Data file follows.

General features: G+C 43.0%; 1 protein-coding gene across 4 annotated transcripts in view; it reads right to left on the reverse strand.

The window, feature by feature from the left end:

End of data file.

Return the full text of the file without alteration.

General features: G+C 43.0%; 1 protein-coding gene across 4 annotated transcripts in view; it reads right to left on the reverse strand.

The window, feature by feature from the left end: